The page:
Various types of jurisdiction of the High court in your country
- Supervisory Jurisdiction
The High Court in exercising supervisory jurisdiction in any civil and criminal proceedings before subordinate courts and may make such orders, issue such writs and give such directions as may consider appropriate for the purpose of ensuring that justice is duly administered such courts. This includes the power of the High Court to transfer proceedings from one court to the other. To invoke the supervisory jurisdiction of the High Court, a person must have exhausted all other available remedies and right of appeal. The High Court has supervisory jurisdiction over the subordinate courts and over any person, body or authority exercising a judicial or quasi-judicial function, but not over a superior court. For the purposes of aforesaid supervisory jurisdiction, the High Court may call for the record of any proceedings before any subordinate court or person, body or authority referred, and may make any order or give any direction it considers appropriate to ensure the fair administration of justice.
- Interpretation of the constitution
Where any question as to the interpretation of the constitution arises in any proceedings in any subordinate court, and the court is of the opinion that the question involves a substantial question of law, the court may, and shall if any party to the proceedings so requests, refer the question to the High Court. The High Court shall be composed of an uneven number of judges, not being less than three when it determines the constitutional question referred to it. The decision of the High Court is binding on the Court that referred the question to the High Court and it must dispose of the case in accordance with the High Court’s decision.
- Admiralty Jurisdiction
Section 4 of the Judicature Act Cap 8 (1967) provides that the High Court will act as a court of admiralty and will decide “matters arising on the high seas or in territorial waters or upon any lake or other navigable inland waters in Kenya”. The law applicable to be exercised the conformity with international law and the comity of nations.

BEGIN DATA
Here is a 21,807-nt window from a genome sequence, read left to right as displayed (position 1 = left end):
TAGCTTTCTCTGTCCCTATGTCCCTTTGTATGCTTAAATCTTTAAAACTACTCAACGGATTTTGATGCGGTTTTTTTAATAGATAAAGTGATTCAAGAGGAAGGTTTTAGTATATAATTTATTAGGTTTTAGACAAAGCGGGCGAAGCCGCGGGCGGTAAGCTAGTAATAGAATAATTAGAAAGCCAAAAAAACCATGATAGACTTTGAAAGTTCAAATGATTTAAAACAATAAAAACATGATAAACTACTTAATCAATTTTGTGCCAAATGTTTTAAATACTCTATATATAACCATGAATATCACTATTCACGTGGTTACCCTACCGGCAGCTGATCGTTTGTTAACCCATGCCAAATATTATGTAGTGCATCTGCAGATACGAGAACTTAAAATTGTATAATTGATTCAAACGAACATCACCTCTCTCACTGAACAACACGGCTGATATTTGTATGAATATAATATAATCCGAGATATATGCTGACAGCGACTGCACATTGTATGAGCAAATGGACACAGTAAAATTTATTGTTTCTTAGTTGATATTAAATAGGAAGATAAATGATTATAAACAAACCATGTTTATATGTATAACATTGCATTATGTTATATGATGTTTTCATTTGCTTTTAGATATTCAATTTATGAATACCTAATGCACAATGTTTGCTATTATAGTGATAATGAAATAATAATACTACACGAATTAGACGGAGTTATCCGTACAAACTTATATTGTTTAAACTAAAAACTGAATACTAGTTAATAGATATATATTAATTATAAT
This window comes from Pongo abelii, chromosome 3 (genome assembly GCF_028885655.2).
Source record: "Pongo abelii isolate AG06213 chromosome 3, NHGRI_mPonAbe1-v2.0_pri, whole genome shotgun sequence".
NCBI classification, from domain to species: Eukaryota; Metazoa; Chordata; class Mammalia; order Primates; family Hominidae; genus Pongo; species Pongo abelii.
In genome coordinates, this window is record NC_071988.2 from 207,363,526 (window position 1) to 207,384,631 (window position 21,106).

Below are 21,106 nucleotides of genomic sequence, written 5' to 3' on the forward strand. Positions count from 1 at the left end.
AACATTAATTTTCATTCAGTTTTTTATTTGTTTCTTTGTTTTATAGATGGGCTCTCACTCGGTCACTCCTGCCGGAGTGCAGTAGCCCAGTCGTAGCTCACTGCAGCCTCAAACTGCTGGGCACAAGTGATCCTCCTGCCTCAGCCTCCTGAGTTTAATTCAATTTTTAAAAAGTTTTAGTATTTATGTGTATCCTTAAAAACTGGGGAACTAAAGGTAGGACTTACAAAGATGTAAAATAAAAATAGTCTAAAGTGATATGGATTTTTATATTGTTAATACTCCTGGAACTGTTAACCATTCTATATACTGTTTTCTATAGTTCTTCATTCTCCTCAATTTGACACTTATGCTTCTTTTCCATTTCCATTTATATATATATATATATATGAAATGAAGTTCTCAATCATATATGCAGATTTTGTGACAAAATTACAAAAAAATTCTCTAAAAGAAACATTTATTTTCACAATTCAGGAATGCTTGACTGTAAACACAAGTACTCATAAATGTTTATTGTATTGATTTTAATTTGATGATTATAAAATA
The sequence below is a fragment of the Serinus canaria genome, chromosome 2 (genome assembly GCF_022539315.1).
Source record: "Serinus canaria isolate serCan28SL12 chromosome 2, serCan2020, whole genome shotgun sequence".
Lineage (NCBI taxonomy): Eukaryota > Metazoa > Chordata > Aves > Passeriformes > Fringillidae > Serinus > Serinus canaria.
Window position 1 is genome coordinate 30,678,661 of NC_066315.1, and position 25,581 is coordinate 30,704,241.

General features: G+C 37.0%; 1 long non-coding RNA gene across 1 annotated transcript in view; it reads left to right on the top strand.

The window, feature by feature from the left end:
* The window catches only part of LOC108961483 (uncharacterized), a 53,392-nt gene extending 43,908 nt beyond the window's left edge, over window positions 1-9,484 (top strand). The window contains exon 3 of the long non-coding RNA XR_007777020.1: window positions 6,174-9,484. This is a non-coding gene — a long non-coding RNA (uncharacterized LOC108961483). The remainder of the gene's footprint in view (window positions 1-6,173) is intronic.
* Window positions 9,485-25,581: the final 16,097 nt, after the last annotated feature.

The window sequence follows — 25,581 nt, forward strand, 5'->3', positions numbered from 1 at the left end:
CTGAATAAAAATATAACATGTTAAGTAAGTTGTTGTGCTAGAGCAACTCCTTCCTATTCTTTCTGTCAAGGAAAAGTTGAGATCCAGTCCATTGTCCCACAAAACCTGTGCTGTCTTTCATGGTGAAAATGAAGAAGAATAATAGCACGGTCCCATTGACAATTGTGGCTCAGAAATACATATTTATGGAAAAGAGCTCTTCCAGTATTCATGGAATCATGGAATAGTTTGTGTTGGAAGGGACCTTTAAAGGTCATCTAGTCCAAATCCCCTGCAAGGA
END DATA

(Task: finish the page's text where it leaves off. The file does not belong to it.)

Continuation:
- Election jurisdiction
Under the National Assembly and Presidential Election Act, the High court has special powers to hear and determine disputes arising from the national electoral process. The High Court may make an order as it deems fit, including the nullification of the election results upon hearing of a petition presented to it a voter or loser in the election. For the High Court to nullify the election of a Member of Parliament, the petitioner must prove that an election offence has been committed. The composition of the High court is that one (1) Judge sits to determine dispute in parliamentary election while Three (3) Judges must sit if it is presidential election. Any appeal on the High Court decision on presidential election goes to the Court of Appeal where at least five (5) Judges will sit to determine the appeal. Disputes in the election of councillors go to subordinate courts.
- Succession/Probate Jurisdiction
The Probate Division of the High court has jurisdiction to hear any application and determine any dispute and pronounce such decree and issue such orders as my be expedient in inheritance matters for instance the High Court may issue probate i.e. a person has been validly appointed a will to administer the property of the deceased.
- Matrimonial Cases
The court exercises jurisdiction in divorce matters. In exercise of its matrimonial jurisdiction, the High Court may issue orders for:-
- Dissolution of marriage.
- Nullity of marriage.
- Separation and maintenance (alimony).
- Custody, adoption and guardianship of infants
- Spousal Property and financial adjustments
7. Other powers
- To protect and enforce fundamental rights and freedoms of individuals which are set out in Chapter 5 of the Constitution also otherwise referred to as Bill of Rights.
- To hear and determine bankruptcy proceedings
- To supervise winding up of dissolved companies.